With only seven days left before Christmas, it's time for my annual "Glen Burnie Women's Guide To Avoiding Holiday Stress" soon to be outin paperback. A wonderful gift idea, if I do say so myself.
Now we all know someone who may be organized enough to make her own Christmas gifts from the dried herbs in her garden, decorate her home like 18th-century England for the Garden Club Tour and still remember to put mascara on both eyes.
But do we need that kind of pressure?
Christmas should be a time to enjoy one another's company. To celebrate a promise.
So hereare a few suggestions to help you find time to have a little fun.
* Cookie Making: Go to Mom's Bakery on Baltimore-Annapolis Boulevard, and buy boxes of cookies. Go home, put a baking sheet on the dish drainer, boil some water laced with a touch of cinnamon and hide the cookie boxes in the laundry room -- after all, no one ever goes in there but you.
* Gift Wrapping: Use aluminum foil. It's sparkly, you don't need tape and it can be recycled for 38 cents a pound at the Reynold's truck in the parking lot at Sears.
* Holiday Parties: Go to someone else's party. Let them clean the bathroom, vacuum the carpet and organize their sock drawer. (My husband's contribution to preparing for a party is to straighten his sock drawer, as if that's the first place guests are expected to visit.) However, make sure you bring a gift of holiday cookies wrapped in foil.
* Decorating the House: Try sprinkling the dust bunnies under the bed with red and green glitter. What a surprise when your mother-in-law does her obligatory cleaning check.
Ho, ho, ho.
A very special group of children will have a chance to enjoy a party sponsored by the Northern Anne Arundel County Chamber of Commerce and the students and faculty at Archbishop Spalding High School.
About 150 needy children have been invited to spend Saturday afternoon celebrating the holidays with clowns, face painting, games and a visit from Santa Claus.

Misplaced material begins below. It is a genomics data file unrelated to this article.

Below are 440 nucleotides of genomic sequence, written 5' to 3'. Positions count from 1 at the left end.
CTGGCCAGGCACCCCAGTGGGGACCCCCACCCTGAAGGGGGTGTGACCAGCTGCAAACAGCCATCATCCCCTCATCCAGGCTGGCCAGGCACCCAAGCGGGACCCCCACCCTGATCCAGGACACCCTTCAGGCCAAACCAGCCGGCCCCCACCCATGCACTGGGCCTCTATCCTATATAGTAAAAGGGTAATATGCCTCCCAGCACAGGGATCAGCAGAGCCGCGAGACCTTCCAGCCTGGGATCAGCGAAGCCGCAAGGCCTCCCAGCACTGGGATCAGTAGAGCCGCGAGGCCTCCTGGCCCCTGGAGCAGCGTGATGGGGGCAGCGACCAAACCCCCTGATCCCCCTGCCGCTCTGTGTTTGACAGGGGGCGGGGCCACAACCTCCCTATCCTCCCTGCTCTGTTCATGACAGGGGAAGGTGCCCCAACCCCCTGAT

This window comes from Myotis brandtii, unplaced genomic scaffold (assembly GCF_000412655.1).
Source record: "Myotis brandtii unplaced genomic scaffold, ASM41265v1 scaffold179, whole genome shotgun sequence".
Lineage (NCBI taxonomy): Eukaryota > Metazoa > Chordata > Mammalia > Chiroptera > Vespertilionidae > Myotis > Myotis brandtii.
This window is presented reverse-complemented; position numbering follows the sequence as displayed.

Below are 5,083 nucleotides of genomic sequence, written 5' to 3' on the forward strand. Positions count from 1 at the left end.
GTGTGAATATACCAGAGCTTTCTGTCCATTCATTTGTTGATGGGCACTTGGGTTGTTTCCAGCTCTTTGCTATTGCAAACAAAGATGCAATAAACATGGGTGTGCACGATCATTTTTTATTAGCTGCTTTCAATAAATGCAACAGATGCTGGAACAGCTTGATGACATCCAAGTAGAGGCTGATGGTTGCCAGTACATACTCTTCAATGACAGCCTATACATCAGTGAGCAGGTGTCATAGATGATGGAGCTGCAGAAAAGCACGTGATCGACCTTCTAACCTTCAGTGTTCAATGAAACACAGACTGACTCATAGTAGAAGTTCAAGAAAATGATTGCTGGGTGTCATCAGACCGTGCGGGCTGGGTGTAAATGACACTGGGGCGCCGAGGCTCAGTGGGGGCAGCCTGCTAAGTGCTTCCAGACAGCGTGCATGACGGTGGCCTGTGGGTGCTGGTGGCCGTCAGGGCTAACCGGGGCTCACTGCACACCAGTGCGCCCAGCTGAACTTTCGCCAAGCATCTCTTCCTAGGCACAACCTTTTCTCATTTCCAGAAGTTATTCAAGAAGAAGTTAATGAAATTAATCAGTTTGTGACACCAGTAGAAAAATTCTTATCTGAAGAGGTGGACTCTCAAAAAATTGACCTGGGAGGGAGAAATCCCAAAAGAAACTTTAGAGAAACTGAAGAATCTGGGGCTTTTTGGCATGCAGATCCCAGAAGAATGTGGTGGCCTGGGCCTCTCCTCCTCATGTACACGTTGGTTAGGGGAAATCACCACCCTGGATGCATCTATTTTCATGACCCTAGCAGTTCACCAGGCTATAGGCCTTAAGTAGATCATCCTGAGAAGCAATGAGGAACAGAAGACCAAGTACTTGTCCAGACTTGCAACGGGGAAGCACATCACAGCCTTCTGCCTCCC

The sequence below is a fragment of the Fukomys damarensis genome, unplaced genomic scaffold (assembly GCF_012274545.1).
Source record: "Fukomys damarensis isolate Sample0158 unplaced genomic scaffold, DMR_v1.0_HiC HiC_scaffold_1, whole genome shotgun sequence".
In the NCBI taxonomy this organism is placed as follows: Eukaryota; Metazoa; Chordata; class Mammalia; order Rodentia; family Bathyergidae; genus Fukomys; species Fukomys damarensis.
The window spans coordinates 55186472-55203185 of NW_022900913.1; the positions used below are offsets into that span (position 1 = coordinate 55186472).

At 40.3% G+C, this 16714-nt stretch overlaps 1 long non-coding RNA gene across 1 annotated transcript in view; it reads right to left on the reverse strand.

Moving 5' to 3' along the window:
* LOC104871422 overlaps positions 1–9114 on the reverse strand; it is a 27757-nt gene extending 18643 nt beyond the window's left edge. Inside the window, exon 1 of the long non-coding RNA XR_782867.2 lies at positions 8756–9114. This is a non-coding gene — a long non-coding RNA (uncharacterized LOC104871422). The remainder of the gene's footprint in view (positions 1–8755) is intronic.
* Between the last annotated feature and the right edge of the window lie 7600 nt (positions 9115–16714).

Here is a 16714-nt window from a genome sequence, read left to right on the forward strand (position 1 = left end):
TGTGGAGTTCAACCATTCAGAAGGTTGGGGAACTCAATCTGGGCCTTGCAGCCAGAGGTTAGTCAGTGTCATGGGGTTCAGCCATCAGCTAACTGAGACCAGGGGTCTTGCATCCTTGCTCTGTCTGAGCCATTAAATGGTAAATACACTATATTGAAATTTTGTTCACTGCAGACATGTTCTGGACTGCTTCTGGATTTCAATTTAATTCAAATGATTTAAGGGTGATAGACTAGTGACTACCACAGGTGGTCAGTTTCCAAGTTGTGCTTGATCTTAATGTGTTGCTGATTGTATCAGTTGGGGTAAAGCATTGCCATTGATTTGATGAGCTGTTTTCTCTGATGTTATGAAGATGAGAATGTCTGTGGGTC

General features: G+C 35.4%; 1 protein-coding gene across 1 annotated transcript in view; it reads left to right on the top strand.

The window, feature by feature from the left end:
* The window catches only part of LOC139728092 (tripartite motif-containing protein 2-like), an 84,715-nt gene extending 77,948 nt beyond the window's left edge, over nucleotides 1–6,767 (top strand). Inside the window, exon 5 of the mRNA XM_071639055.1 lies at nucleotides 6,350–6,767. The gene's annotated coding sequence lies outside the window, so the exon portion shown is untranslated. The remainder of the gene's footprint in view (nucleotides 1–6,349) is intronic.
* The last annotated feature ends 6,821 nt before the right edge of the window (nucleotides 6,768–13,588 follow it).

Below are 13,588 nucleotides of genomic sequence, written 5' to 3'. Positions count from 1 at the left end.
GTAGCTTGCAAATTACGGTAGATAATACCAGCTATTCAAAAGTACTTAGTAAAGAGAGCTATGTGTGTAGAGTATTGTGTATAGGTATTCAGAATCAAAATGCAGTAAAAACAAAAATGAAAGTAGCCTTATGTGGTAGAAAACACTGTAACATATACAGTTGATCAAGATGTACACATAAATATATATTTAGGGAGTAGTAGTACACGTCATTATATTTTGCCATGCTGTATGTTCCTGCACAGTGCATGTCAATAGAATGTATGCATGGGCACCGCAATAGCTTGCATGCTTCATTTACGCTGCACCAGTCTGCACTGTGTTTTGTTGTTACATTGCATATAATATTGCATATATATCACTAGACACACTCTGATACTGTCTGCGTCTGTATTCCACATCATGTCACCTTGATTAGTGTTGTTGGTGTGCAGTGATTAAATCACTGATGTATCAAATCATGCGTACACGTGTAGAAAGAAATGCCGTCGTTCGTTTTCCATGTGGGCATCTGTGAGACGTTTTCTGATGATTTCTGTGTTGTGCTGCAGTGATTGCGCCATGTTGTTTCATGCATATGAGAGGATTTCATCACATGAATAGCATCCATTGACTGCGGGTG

Mark Baumgardner is chairman of the party committee, which includes Lisa Pitt and Pamela Kaizer of the chamber development office.
Baumgardner has a great deal of praise for the efforts of those involved in this partnership between the business community and the school.
"We have various businesses in the community buying toys and donating money," he said. "The response from the people in the chamber has been very good, especially considering the economic times. But the number of children invited to the party has tripled, and we still could use some more gifts. We're looking to the area businesses to help."
Baumgardner lauded Joe and Linda Mrockowski, of the custodial staff at Spalding, who play an important part in the event.
"Joe and Linda are just wonderful," said Baumgardner. "They set up the school cafeteria with decorations, coordinate the gift wrapping, fill the stockings. They've helped to get the students involved."
The students at Spalding pitch in by helping to serve lunch and taking care of the children.The Student Council and the band also contributed new toys for the children.
"It makes me feel good to see how the kids help, how Joe and Linda get them together. And it's not the same group every year,"said Baumgardner. "It just shows you that if you get the right person motivating them, it can make a difference with kids."
Lt. Bill Stinchcomb of the county fire department will conduct a cardiopulmonary resuscitation clinic from 1 to 4 p.m. Saturday at the Church of the Crucifixion, 100 Scott Ave. He will be assisted by Keith Hammond, an emergency medical technician at the Marley Fire Company.
Stinchcomb says the course would help someone provide CPR or aid a choking victim. A special program for pediatric CPR will be offered at 4 p.m.
The course has been sanctioned by the American Heart Association and includes information on heart disease and prevention of heart problems. A course-review booklet is available for prestudy purposes.
Stinchcomb has been teaching the CPR courses for more than 10 years. He also is an instructor-trainer for the heart association.
There is no charge for the clinic, but donations to the church's general fund are welcome.
For information or reservations call the church office, 768-4880.
Face it, you either love fruitcake or youthink it is the embodiment of all that is socially unacceptable about candied fruit.
I love it. It's sort of chewy and sweet . . . andchewy.
Fruitcake appreciators may want to purchase a fruitcake ortwo from the Civitan Club of Glen Burnie. This annual fund-raiser helps the club with its projects to benefit disabled children.
The cakes are $2.75 a pound and are being sold at most branches of the Bank of Glen Burnie, First American Bank at East Park, the Ruth Eason School, The Little Frame Shop in Glen Burnie, the Sunset Lounge and theSouthgate Barber Shop.
Students at Arthur Slade Regional Catholic School have been trying to make Christmas special for others less fortunate with several community service projects.